Populism, Education and Elites
by George Hatjoullis
In my blog Who are the Elite? I identified education, and specifically, qualifications, as the modern elite quality. The Financial Times has published an in-house study that identifies education as the single most important factor in differentiating populist voters. The interesting thing is that education emerges as a factor across different national elections. It is the one universal factor. Populism is popular with the uneducated. The issue of interest is why this should be the case.
It is not simply a matter of intelligence. Uneducated people are not necessarily unintelligent nor indeed are educated people necessarily more intelligent. Education systems around the world impose a standard developmental path on all children which normally ends in adulthood. They judge all children based on this path and only allow progression if the path is navigated successfully at each stage, and at a standardised speed. It takes exceptional perseverance to progress if one does not move at the standardised speed. This model still prevails even though there is now mounting evidence that individual variation from this standardised path is far greater than would justify such standardisation. The educated are those that are genetically and socially conditioned to progress along this standardised path or sufficiently wealthy (willing to take on debt) and/or stubborn to persevere. A lot of talent is lost through this standardisation and a lot mediocrity makes it down the path.
Education should develop the ability to learn, to problem solve , and to grasp and appreciate ideas. One does not need to follow a path at any particular speed to achieve this nor should education cease in early adulthood. It should be a lifetime experience. Nor does education limit the types of ideas to which one might be attracted. The alt-right, fake news jockeys are not uneducated. It thus strikes me as odd that these analysis of variance studies should find education to be such an important variable. Of course, they do not. It is not education that they are picking up but qualifications.
As a former academic I find the idea that qualifications are an effective proxy for education quite amusing. I know many well qualified people who do not fit my definition of educated and quite a few unqualified people that have great wisdom. So let us be clear what these studies are identifying; less qualified people are more attracted to populists. Now this starts to make sense.
Qualifications are an important social marker in all societies. They confer greater economic and social security on the holders of qualifications. The result is that holders have a greater sense of security and self-confidence. They are less fearful of the unusual and new and are as likely to view these as an opportunity as a threat. Those that hold no qualifications are less secure and less self-confident. They are fearful of the new and different and more likely to view them as a threat. They are genuinely less secure because that is how our society works. This insecurity feeds ugly emotions and bad feelings. They are thus very susceptible to someone suggesting that the sense of insecurity is not their fault for failing to progress along the arbitrary education path. They are very keen to blame someone else, such as an immigrant. It will make them feel better about themselves ( see Populism and Liberalism: a psychodynamic perspective). It does not help that immigrants (largely I suspect through motivation) typically progress along the standardised education path much more successfully than indigenous groups.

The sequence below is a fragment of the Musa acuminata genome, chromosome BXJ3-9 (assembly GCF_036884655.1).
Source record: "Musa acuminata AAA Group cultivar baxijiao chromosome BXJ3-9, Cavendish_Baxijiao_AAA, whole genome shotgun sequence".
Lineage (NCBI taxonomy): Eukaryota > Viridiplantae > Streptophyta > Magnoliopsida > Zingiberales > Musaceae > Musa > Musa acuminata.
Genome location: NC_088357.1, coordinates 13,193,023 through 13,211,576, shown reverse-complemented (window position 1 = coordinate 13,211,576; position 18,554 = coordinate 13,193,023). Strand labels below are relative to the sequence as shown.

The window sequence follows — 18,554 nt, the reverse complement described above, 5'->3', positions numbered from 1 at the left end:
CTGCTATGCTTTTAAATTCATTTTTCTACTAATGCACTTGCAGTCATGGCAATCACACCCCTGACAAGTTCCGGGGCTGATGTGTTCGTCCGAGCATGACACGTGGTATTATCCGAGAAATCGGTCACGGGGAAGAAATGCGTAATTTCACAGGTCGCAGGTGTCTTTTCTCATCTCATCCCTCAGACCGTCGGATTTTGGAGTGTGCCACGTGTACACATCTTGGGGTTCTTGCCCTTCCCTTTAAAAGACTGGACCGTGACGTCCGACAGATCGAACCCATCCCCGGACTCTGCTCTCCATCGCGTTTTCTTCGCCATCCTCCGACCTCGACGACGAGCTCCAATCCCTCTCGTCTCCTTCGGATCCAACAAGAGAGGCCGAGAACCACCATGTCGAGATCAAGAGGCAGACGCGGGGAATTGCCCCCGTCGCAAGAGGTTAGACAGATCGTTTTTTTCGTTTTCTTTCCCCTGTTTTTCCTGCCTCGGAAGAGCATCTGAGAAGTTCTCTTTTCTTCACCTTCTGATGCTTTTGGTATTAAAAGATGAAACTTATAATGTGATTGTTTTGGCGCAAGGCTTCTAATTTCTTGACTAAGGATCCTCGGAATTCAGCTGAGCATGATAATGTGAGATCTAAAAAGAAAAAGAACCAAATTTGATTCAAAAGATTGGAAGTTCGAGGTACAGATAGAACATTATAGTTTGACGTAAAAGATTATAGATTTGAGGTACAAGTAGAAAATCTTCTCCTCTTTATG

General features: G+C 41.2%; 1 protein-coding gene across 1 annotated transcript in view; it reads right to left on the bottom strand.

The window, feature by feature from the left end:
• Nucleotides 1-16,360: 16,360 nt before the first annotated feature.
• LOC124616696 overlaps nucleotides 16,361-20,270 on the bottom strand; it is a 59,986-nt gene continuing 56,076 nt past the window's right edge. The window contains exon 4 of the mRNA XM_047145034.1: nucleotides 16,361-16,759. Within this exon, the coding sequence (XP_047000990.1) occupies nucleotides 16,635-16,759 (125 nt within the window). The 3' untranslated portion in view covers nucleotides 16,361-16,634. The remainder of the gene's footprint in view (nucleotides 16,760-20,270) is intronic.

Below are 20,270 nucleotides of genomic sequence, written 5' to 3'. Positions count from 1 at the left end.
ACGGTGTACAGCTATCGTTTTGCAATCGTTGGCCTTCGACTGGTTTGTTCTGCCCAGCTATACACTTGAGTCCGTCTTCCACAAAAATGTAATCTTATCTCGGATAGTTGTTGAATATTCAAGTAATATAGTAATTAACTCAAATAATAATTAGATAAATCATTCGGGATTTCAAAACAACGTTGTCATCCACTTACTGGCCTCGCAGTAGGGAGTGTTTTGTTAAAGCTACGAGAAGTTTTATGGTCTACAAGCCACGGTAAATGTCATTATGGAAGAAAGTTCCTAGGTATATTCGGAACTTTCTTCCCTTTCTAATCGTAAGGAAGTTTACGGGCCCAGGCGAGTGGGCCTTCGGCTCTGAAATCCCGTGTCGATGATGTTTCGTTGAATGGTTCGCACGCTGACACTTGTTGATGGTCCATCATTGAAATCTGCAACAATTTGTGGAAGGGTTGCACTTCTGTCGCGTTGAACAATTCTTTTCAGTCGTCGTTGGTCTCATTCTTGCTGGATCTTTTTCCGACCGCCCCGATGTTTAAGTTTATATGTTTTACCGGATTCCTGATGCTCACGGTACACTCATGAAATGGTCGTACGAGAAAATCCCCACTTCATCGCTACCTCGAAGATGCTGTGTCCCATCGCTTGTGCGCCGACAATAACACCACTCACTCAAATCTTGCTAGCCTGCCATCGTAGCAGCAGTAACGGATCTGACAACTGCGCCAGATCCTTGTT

The solution lies in education and specifically the standardised nature. It also lies in the failure to separate education and training. A well-educated person may not be specifically trained for anything. A well-trained person may be brilliant functionally and yet poorly educated. Training needs to meet the needs of the economy whilst education needs to meet the needs of society. The two overlap but keeping them as distinct conceptual categories serves a purpose. Everybody should be educated and everybody should be trained to do something. Education should be a lifetime process perhaps with continuous development qualifications. Training and retraining should go hand in hand and the better educated the population the easier it is to retrain. Education assists intellectual plasticity. It also assists in emotional stability.